NEW YORK — The New York Police Department scrambled Thursday to deal with fallout from the mistaken arrest of former tennis star James Blake outside a Manhattan hotel by putting the arresting officer on desk duty and offering Blake an apology.
The episode became a headache for the department at a time when the city is hosting the U.S. Open, one of tennis’ premier events and where Blake has been a fan favorite. At a hastily called news conference, Police Commissioner William Bratton told reporters that he was waiting to hear from Blake after leaving messages on his cellphone.
“I’m very interested in speaking to Mr. Blake and hope to hear back from him to extend an apology for the experience he encountered,” Bratton said. “It should not have happened.”
Earlier Thursday, the 35-year-old Blake said he was never told why he was forced to the ground and handcuffed.
“I’d like an explanation for how they conducted themselves because I think we all need to be held accountable for our actions, and police as well,” Blake said on ABC’s “Good Morning America.”
The mishap unfolded on Wednesday outside the Grand Hyatt New York hotel, where detectives were investigating a credit card fraud ring that was having retail items brought there by a delivery service, police said. A retailer had given police a photo of a man who was involved, police said.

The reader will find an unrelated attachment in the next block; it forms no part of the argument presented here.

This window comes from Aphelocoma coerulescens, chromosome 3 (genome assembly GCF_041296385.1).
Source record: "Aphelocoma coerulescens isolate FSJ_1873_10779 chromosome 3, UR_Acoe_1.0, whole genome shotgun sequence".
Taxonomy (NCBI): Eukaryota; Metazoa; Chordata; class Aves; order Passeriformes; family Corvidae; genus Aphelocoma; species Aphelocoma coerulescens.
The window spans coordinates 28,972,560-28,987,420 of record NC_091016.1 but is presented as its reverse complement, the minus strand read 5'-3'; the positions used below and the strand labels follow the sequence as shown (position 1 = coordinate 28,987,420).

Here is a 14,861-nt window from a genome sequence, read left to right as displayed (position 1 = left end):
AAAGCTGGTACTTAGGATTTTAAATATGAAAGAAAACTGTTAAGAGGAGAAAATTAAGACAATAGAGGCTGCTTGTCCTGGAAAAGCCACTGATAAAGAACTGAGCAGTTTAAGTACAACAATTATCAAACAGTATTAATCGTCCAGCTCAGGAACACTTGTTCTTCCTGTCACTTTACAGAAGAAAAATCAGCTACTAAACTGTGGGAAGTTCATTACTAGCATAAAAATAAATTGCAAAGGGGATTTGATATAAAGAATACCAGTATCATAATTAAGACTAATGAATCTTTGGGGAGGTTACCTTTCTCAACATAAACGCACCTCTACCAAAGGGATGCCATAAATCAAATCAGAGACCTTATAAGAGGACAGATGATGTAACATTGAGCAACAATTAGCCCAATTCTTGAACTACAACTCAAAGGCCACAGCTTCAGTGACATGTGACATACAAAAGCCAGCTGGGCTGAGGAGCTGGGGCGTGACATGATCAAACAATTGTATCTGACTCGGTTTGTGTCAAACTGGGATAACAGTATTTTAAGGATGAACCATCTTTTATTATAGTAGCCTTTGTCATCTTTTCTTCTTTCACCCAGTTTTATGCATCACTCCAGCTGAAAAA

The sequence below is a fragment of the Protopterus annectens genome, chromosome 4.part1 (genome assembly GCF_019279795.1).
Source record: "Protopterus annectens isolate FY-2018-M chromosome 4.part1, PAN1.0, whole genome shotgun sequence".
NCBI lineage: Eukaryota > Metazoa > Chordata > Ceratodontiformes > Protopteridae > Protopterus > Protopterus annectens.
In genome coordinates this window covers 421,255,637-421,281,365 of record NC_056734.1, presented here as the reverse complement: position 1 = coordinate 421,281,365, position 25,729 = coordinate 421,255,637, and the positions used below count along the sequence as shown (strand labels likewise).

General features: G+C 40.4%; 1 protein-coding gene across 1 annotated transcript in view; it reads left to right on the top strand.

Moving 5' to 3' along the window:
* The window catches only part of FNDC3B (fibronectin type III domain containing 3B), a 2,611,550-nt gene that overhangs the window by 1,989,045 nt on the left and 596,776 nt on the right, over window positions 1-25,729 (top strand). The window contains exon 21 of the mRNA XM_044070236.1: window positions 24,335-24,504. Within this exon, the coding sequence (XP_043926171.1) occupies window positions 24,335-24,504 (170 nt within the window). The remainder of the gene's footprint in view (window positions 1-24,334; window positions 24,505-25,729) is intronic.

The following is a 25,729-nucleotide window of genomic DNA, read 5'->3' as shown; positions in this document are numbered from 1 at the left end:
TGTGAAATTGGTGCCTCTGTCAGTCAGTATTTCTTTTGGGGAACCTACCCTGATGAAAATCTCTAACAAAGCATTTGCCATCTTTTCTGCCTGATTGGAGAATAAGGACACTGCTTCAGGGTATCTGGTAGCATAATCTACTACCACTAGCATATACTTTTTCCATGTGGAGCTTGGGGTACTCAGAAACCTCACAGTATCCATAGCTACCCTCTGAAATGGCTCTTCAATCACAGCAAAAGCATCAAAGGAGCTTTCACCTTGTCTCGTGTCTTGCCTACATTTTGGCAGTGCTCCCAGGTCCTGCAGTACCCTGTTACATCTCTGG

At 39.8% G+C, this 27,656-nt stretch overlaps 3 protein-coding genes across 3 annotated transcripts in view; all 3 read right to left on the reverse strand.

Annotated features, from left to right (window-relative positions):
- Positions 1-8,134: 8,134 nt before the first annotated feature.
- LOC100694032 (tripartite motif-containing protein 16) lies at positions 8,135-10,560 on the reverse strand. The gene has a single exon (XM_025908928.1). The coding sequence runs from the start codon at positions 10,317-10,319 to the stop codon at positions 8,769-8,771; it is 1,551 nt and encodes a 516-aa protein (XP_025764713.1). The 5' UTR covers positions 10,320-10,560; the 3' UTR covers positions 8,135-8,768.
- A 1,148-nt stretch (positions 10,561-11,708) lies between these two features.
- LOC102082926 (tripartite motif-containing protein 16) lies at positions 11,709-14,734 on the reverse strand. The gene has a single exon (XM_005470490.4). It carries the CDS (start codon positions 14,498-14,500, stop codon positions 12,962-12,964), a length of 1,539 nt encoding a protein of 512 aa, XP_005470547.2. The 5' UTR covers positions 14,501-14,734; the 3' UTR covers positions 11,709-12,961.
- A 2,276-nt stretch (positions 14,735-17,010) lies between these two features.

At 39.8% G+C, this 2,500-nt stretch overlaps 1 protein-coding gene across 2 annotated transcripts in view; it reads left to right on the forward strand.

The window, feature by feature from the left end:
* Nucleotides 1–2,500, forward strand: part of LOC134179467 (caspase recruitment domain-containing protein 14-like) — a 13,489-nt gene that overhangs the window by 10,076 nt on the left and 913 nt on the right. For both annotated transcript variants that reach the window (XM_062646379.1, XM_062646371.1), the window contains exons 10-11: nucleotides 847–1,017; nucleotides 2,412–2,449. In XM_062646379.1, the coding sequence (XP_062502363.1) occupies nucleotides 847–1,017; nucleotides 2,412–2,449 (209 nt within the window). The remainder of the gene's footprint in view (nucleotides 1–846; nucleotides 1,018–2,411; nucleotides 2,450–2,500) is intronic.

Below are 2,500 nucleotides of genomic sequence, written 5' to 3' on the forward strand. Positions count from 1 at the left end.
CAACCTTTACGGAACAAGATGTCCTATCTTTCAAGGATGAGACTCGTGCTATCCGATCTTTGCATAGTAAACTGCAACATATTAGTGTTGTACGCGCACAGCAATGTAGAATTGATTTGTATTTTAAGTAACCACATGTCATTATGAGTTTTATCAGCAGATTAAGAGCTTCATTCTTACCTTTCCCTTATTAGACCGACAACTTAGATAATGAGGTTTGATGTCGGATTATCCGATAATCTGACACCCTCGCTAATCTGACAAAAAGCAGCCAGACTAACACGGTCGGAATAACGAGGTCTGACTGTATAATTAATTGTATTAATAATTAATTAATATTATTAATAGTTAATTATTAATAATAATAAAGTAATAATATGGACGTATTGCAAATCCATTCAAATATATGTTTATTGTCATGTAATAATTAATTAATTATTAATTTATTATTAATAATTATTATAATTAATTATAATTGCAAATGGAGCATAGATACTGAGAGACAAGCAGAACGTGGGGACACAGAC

“If you look at that photo, it is a remarkable likeness of Mr. James Blake,” said Chief of Detectives Robert Boyce. “They look like twins.”
The confusion intensified when a cooperating witness misidentified Blake as a suspect while Blake was standing outside the hotel waiting to head to the U.S. Open. Blake said he looked up from his cellphone and saw a plainclothes officer charging him before he was body-slammed.
“I was standing there doing nothing – not running, not resisting, in fact, smiling,” Blake said.
Blake told officers to check his identification, and he was released. He said the officer never identified himself.
The NYPD took the arresting officer off the street while it conducts an internal investigation. After seeing a security video of the officer grabbing Blake, forcing him to the sidewalk and rear-handcuffing him, “I have concerns about the takedown,” the commissioner said.
Part of the internal inquiry will focus on why the chain of command wasn’t notified of the mistake.
“Mr. Blake has made a number of comments to the press – that’s how we first became aware of the matter,” Bratton said.
In a statement, the United States Tennis Association said it was “deeply concerned about this troubling incident.”
Blake “is the embodiment of a model citizen whose triumphs on and off the court continue to inspire tennis fans and non-fans alike,” the USTA said.
Blake’s last tournament as a professional was the 2013 U.S. Open, where he lost in the first round of singles and doubles. He was ranked as high as No. 4 in the world and reached three Grand Slam quarterfinals, including at the U.S. Open in 2005 and 2006.
Blake’s mother is white and his father was black. But he downplayed any suggestion of racial profiling and instead focused on his allegations of excessive force.
Said Bratton: “I don’t believe at all that race was a factor.”